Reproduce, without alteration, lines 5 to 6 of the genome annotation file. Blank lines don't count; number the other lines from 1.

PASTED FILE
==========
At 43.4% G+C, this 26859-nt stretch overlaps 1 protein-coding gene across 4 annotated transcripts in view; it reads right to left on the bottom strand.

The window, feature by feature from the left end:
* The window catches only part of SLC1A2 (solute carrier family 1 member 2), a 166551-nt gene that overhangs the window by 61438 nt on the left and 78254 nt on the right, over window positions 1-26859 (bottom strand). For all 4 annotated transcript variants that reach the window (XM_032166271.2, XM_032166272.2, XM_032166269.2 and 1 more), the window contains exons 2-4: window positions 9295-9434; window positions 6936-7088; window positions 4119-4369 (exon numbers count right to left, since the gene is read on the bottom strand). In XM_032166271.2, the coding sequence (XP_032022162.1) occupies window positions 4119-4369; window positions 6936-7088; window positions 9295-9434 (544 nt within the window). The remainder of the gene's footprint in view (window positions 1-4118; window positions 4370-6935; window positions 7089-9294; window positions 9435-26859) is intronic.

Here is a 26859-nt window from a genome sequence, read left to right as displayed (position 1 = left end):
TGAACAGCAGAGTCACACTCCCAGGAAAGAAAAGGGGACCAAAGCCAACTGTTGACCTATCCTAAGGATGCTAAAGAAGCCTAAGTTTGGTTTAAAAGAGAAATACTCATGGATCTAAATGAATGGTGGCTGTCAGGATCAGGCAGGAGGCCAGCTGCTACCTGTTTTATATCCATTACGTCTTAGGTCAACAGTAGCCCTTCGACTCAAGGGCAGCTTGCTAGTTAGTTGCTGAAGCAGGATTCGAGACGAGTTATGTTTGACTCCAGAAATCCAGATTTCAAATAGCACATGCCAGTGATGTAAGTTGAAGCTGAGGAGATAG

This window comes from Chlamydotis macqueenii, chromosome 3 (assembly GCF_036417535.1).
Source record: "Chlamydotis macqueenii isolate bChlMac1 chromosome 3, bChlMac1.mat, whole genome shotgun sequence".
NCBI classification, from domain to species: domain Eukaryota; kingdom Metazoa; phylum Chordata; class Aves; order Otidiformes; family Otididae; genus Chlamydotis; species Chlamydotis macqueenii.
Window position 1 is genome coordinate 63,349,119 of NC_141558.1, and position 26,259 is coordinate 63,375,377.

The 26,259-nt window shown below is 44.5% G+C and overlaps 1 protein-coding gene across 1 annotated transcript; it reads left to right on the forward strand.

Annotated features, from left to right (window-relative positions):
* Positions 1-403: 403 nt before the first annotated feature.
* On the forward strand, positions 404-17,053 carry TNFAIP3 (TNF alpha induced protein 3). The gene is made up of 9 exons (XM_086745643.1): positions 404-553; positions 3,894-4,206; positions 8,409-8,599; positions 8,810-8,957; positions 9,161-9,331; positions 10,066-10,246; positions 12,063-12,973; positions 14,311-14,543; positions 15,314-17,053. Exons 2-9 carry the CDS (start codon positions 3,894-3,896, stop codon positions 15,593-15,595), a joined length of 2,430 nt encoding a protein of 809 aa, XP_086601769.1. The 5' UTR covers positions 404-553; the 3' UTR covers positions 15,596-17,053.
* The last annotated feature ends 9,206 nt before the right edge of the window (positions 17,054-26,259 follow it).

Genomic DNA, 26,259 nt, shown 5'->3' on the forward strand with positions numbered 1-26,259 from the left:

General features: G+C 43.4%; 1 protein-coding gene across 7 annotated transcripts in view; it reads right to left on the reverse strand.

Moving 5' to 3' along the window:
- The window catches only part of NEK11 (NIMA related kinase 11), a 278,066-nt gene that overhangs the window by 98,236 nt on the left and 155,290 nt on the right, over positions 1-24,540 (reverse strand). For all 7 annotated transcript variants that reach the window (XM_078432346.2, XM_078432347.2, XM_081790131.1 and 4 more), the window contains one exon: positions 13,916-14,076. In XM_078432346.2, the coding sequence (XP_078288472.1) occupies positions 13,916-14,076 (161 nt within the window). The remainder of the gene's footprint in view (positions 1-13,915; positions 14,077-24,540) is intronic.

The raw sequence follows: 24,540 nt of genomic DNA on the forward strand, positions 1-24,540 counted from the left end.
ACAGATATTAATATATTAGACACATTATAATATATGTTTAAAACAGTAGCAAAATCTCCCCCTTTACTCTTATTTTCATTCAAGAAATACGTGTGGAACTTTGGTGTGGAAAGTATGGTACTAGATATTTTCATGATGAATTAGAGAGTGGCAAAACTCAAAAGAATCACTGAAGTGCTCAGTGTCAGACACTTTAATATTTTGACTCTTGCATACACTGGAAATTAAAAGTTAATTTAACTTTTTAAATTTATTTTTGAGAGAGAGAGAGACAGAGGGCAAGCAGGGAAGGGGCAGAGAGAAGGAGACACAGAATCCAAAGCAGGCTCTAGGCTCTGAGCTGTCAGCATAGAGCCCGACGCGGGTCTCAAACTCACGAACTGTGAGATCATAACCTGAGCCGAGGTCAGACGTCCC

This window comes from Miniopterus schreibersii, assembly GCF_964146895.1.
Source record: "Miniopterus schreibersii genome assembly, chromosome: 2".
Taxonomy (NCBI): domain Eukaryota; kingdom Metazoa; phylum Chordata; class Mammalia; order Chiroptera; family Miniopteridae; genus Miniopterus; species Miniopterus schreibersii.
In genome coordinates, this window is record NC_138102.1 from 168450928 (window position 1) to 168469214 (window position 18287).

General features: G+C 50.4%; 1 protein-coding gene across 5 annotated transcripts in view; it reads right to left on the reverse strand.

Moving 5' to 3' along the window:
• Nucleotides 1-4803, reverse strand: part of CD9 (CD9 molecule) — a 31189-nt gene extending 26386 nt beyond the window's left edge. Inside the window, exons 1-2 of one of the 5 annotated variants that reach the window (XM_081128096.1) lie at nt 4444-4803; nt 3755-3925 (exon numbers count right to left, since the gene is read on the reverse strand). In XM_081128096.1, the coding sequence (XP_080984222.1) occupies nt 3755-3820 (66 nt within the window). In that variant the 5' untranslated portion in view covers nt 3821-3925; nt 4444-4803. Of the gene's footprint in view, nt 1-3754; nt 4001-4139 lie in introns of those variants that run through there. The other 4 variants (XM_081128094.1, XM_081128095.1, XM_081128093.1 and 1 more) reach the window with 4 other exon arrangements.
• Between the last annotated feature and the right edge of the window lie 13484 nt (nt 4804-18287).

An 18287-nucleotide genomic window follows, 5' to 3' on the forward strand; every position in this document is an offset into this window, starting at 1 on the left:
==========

TGAACAGCAGAGTCACACTCCCAGGAAAGAAAAGGGGACCAAAGCCAACTGTTGACCTATCCTAAGGATGCTAAAGAAGCCTAAGTTTGGTTTAAAAGAGAAATACTCATGGATCTAAATGAATGGTGGCTGTCAGGATCAGGCAGGAGGCCAGCTGCTACCTGTTTTATATCCATTACGTCTTAGGTCAACAGTAGCCCTTCGACTCAAGGGCAGCTTGCTAGTTAGTTGCTGAAGCAGGATTCGAGACGAGTTATGTTTGACTCCAGAAATCCAGATTTCAAATAGCACATGCCAGTGATGTAAGTTGAAGCTGAGGAGATAG

This window comes from Chlamydotis macqueenii, chromosome 3 (assembly GCF_036417535.1).